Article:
For many people around the world, Christmas is an annual holiday with themes of gift-giving, celebration, bond time with the family, and mending relationships broken in the entire year. For Christians, it is celebrated because the day is when Jesus Christ was born — and for all the right reasons. Symbols are seen everywhere, from lighting trees, exchanging presents, building the snowman, singing tunes, kris kringles, the holiday shopping sales, Santa Claus, and all the story about St. Nicholas of the North Pole, candy canes, chocolates, family feasts, and more.

Christmas Day, which kicks off on the eve of December 25th, right at the arrival of midnight, has been commemorated across several cultures for centuries now. Did you ever know that this heart-warming season of the year does not go without its detractors? Wait, Christmas detractors?

What comes to your mind when you hear about this? Do you think of conspiracies, secrets, and controversies? You got that right. With all the merrymaking, those traditional tunes of sleigh bells ringing, and the joyous day mainly for children, as they say, come various controversies associated with this part of the year. In this piece, we are entering into the dark side of Christmas Day, and it might feel like the 31st of October, but here are the fascinating Christmas controversies that you should know. And with “controversies,” they are seriously going to tickle your brains.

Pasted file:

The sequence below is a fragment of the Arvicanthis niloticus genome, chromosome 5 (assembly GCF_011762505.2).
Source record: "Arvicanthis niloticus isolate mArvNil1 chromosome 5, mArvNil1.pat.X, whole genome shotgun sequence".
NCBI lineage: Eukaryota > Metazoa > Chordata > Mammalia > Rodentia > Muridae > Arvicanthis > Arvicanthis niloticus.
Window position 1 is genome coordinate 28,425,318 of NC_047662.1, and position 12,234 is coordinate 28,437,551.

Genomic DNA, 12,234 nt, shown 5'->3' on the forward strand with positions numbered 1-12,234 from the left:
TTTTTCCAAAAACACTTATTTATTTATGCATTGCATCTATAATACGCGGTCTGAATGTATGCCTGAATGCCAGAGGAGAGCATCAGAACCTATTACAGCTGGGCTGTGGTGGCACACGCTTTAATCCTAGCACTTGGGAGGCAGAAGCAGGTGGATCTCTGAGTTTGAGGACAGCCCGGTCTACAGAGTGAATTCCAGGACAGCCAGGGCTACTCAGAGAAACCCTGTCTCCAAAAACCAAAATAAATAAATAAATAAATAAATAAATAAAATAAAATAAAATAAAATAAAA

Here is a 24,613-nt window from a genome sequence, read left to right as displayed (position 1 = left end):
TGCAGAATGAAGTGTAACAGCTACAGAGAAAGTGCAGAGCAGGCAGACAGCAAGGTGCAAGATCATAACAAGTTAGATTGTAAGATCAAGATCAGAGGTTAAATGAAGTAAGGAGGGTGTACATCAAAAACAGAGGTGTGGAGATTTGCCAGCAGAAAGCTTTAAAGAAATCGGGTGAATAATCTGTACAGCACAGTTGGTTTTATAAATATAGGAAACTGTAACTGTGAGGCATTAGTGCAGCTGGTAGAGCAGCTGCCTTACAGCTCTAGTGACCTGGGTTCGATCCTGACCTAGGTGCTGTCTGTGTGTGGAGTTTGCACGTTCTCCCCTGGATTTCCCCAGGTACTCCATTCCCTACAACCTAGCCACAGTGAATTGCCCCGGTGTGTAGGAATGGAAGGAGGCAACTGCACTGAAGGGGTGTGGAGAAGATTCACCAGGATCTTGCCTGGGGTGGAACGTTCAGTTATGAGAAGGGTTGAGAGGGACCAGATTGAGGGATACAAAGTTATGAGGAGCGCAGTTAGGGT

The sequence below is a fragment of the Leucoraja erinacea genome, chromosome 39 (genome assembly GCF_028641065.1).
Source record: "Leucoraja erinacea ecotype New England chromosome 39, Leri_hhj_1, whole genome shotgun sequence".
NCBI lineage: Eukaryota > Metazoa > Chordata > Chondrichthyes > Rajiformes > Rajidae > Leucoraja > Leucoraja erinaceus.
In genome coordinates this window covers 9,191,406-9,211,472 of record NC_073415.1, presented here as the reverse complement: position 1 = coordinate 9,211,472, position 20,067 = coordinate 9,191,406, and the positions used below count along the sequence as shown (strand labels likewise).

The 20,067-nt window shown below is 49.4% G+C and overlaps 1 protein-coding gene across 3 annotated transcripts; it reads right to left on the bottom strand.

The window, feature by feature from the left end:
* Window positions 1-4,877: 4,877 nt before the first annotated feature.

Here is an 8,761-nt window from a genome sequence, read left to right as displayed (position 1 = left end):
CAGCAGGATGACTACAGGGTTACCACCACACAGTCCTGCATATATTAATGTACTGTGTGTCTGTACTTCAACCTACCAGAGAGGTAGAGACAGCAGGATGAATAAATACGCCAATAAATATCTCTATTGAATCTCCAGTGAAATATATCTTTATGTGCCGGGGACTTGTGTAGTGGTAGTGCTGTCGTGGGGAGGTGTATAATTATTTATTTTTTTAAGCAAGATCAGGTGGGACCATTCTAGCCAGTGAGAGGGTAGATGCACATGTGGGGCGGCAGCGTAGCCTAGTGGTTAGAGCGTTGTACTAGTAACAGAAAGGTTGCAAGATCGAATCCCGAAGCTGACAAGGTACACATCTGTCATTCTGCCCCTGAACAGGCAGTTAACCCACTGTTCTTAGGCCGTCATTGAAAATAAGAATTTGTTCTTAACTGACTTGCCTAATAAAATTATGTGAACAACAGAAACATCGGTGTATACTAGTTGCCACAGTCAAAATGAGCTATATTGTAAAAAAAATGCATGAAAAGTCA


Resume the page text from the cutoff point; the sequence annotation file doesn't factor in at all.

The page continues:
The Christmas haters who want to end this holiday

A lot of you greet each other, “Merry Christmas!” with love and affection, and then there’s a hidden, smaller group of the society that celebrates it as “The War on Christmas.” These people do not view the special day as it is, but instead has the ulterior motive to end it because they want to reform it. It isn’t a religion, rather a tradition, but you get their point.

The first Christmas war was started by the Puritans, specifically from a 2005 book from radio host John Gibson who discussed this particular hatred for the day and “how the liberals plotted to ban the sacred Christian holiday.”

The issues do not end here. There are also groups who criticize Rudolph, yes the Red-Nosed Reindeer, revere a “Black Santa Claus,” give shade on the Christmas tree, sets of evidence associated with Jesus, and a grim Starbucks story that you don’t want to miss.

"War on Christmas" is more widespread than you can imagine

There have to be two sides in a war. You guessed that right again. The on-going Christmas war is battled on distinct fronts. On the one hand, you have the Puritans and the Republicans attacking the Liberals on “whitewashing Merry Christmas into Happy Holidays,” and think that the latter denies the presence of a Christian America.

On the other hand, devout believers and their religious organizations lamented the secularization of Christmas, saying that the holiday is now being blatantly transformed into a celebration of family values, too much consumerism, and “genial trappings” that distance the true meaning of the holiday, which is celebrating Christ’s birth.